Oh, and by the way, I have long agreed with James Hansen that a Revenue Neutral Carbon Tax is preferable to the alternative, Cap&Trade. Hansen wrote “…In my testimony [to Congress] I noted that a “Cap” raises the price of energy, just as does a simple honest carbon tax on oil, gas and coal at the first sale at the mine or port of entry. ‘Cap’ is a pseudonym, disguising the fact that it is a tax, assuming that the public is a bunch of dummies, who will never catch on. With all its hooks and eyes, Cap&Trade will allow a lot of funny business. …”

    Why not engage in a rational discussion of the valid scientific, technological, and political issues that separate well-informed and ethically motivated people on both sides of these issues.

    Comment by Ira Glickstein — 9 Nov 2011 @ 10:04 AM

  13. Comment #7 reminds me of an episode of “Seinfeld” in which Elaine broke up with her boyfriend because he neglected to put an exclamation point at the end of a phone message that he had written down for her.

    Comment by Jerry Steffens — 9 Nov 2011 @ 12:20 PM

  14. “However, the Management and Guest Contributors at WUWT accept the basic truth that CO2, water vapor, and other “greenhouse gases” are responsible for an ~33ºC boost in mean Earth temperature, that CO2 levels are rising, partly due to our use of fossil fuels, that land use has changed Earth’s albedo, and that this human actvity has caused additional warming.”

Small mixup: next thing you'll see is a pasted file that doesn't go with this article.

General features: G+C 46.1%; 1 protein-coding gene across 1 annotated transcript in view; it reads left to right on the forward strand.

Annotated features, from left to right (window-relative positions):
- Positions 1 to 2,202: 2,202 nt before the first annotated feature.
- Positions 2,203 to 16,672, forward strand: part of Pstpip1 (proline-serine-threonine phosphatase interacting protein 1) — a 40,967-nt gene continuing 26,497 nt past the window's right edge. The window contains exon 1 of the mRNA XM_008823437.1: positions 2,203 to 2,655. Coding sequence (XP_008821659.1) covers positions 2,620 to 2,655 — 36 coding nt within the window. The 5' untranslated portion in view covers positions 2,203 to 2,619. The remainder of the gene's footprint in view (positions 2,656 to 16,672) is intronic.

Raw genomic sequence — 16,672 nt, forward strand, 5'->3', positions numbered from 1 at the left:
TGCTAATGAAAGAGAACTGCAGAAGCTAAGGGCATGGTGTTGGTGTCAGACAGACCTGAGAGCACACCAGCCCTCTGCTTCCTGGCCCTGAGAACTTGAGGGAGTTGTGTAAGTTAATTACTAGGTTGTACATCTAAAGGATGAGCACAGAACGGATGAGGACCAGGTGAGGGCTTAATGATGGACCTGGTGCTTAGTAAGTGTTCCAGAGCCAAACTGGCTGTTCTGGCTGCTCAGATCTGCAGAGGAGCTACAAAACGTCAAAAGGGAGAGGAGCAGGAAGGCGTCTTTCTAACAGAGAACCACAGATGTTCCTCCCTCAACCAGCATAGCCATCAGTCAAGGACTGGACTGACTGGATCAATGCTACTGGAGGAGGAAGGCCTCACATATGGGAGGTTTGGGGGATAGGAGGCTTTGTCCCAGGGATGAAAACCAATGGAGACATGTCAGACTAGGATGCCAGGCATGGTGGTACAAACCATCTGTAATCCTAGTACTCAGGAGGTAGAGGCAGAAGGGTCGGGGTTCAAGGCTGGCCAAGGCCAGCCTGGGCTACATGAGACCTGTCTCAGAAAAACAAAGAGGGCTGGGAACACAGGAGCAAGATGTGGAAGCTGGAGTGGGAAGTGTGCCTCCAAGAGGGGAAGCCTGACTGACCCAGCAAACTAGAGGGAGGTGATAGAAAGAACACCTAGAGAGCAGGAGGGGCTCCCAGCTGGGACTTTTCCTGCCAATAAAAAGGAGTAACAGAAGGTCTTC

#12–Good to know–but I guess it refers to ‘present company only’, as I certainly recall some bygone posts that appeared quite, uh, “incongruent” with this description.

    I also note that the description does not affirm that current temperatures are rising. That, to me, would seem pretty well-established, what with the canonical 5 datasets–already replicated at CCC and by a good number of other folks, many of them ‘outsiders’ presumably immune to ‘groupthink’–now being validated again by the BEST project.

    Perhaps the absence of such was an oversight–or is the validity of the satellite/instrumental record, too, going to be ‘a matter of degree,’ so to speak?

    Comment by Kevin McKinney — 9 Nov 2011 @ 1:25 PM

  15. > calls into question exactly how much

    And who, exactly, do you think _doesn’t_ question “exactly how much” eh?

    Oh, wait, that’s a red herring. Nevermind.

    Comment by Hank Roberts — 9 Nov 2011 @ 2:01 PM

  16. Ira Glickstein wrote: “Why not engage in a rational discussion of the valid scientific, technological, and political issues that separate well-informed and ethically motivated people on both sides of these issues.”